Stamford Museum & Nature Center is a one-stop destination for all educational and fun activities. Sprawled over 118 acres (47.75 hectares), it is home to the large Hecksher Farm and the Tudor-style Bendel Mansion that houses an interactive center and museum. It also boasts a planetarium for astronomical shows and a four-level observatory equipped with a 22-inch (56-centimeter) telescope. Every exhibit within the museum is tailored towards kids and features interactive artifacts to teach them about animal life, culture, history, science and fine art. The myriad trails take you through glacial erratic rocks, ephemeral pools, woods, pastures and farmlands with alpacas, pigs, chicken and llamas. The highlights are the Edith and Robert Graham Otter Pond and the playground where kids befriend a variety of animals. This center organizes events like maple sugar and harvest festivals, farmers' markets, astronomy projects, wildlife camps, antique car shows and wine tastings.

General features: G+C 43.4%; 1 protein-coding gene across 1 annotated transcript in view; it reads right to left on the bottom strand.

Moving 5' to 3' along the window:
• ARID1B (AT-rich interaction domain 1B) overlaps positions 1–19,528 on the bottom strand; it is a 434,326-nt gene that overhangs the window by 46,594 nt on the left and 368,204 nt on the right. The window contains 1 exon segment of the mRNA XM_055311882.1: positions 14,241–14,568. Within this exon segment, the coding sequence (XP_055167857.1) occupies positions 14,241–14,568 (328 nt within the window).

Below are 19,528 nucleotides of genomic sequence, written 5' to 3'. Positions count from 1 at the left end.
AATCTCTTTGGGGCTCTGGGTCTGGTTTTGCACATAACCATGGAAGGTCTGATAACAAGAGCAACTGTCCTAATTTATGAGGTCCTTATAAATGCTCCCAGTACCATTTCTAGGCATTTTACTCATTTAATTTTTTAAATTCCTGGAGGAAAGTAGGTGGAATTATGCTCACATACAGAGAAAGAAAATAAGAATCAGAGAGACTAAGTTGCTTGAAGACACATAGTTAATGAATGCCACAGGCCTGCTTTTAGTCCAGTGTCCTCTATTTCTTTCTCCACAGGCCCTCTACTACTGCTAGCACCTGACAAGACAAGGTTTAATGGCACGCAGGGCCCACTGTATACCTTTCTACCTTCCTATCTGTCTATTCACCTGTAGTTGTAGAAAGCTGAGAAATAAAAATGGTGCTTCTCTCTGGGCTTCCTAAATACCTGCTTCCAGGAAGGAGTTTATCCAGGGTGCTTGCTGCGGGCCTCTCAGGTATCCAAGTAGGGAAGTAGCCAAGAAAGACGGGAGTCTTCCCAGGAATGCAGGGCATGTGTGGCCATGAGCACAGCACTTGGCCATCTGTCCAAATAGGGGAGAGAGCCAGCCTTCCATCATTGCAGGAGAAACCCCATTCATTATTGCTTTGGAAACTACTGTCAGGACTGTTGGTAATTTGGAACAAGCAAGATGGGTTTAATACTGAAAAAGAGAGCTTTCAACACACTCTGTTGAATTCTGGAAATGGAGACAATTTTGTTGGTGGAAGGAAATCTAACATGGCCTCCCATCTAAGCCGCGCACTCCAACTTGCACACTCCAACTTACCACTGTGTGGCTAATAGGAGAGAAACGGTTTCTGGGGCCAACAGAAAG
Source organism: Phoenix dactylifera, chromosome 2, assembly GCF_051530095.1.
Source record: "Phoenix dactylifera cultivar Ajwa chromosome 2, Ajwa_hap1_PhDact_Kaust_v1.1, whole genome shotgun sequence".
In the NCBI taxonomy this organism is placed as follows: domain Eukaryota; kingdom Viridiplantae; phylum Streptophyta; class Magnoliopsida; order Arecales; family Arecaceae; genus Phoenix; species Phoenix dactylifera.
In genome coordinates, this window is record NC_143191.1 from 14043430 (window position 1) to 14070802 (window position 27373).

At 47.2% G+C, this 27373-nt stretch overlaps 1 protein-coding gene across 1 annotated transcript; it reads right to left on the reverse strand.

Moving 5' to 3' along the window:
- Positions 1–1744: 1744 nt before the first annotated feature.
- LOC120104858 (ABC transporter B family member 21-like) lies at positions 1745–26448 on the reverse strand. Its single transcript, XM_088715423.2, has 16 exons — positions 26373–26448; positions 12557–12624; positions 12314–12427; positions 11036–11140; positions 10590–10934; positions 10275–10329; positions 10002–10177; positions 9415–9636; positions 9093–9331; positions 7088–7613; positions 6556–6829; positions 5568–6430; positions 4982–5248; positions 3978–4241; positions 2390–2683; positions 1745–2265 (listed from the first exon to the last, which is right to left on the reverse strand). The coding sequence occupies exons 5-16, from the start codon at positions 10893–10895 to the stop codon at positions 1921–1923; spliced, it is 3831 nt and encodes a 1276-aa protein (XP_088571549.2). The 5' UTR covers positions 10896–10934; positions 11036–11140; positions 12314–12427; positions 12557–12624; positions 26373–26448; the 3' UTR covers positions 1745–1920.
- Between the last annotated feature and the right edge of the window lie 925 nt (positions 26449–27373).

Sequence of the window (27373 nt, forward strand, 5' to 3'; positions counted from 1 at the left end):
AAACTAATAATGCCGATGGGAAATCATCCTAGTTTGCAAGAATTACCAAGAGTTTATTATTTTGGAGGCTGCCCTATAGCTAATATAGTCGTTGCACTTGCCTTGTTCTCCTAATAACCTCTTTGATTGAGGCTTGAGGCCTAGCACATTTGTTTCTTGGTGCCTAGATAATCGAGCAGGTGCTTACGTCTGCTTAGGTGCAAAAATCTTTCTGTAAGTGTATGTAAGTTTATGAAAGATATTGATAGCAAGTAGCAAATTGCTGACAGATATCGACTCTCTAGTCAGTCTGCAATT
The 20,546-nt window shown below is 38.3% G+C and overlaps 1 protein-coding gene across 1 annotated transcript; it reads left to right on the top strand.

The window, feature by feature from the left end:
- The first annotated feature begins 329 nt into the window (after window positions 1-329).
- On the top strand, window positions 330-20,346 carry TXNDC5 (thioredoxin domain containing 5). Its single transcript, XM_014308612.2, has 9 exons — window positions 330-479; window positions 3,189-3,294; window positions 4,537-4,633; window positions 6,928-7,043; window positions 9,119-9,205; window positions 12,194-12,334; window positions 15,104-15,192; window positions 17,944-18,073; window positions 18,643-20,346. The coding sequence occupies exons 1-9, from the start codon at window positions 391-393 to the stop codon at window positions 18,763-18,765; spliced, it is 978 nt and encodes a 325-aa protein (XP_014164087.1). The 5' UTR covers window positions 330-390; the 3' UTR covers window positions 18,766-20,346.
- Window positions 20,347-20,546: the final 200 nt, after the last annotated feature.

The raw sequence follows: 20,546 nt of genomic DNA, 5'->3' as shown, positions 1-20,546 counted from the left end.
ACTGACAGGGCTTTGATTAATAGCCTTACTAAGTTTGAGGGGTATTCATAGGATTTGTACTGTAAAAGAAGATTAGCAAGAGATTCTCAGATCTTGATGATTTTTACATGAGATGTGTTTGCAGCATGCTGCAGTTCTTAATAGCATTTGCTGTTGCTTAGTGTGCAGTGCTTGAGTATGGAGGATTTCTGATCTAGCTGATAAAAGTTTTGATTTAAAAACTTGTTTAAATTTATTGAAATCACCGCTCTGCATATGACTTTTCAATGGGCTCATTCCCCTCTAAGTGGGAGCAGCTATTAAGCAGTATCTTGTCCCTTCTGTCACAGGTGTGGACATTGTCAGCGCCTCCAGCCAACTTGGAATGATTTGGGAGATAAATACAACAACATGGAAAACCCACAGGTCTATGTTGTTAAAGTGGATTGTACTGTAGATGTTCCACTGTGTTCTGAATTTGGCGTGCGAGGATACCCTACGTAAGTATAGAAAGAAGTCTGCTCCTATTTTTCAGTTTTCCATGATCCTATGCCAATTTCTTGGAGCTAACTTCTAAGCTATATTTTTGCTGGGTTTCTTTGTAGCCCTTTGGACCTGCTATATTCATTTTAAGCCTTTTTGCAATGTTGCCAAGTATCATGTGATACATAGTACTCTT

Cove Island Park is a nature lover's dream come true and borders the Cove Harbor and Holly Pond, with magnificent views of Cove Island. This park is a unique mix of beaches, meadows, grasslands, freshwater and salt marshes, mudflats, a deciduous forest and an estuary near the Cove River. The picturesque terrain comprises of large and small water bodies like lakes and ponds, and has trails winding through the rocky coastline, thick woods and meadows flecked with wildflowers. More than 300 bird varieties have inhabited this park and it is also a wonderful spot for fishing enthusiasts. Certain key scenes of the 2007 movie Reservation Road were filmed here.
A fine specimen of Gothic architecture, The Basilica of Saint John the Evangelist has expanded from a small church originally established in early 1850s to a large structure accommodating multiple immigrants of the Catholic faith today. In contrast to the Gothic exterior, the interiors are simple yet captivating. The church is famously called 'The Mother Church of Stamford'.
Famous as 'Fish Church', First Presbyterian Church of Stamford has seen multiple changes since it was first established in the late 19th-Century. However, its Modern architecture continues to leave visitors and congregation members spellbound with stunning stained glass interiors and a 56-bell carillon.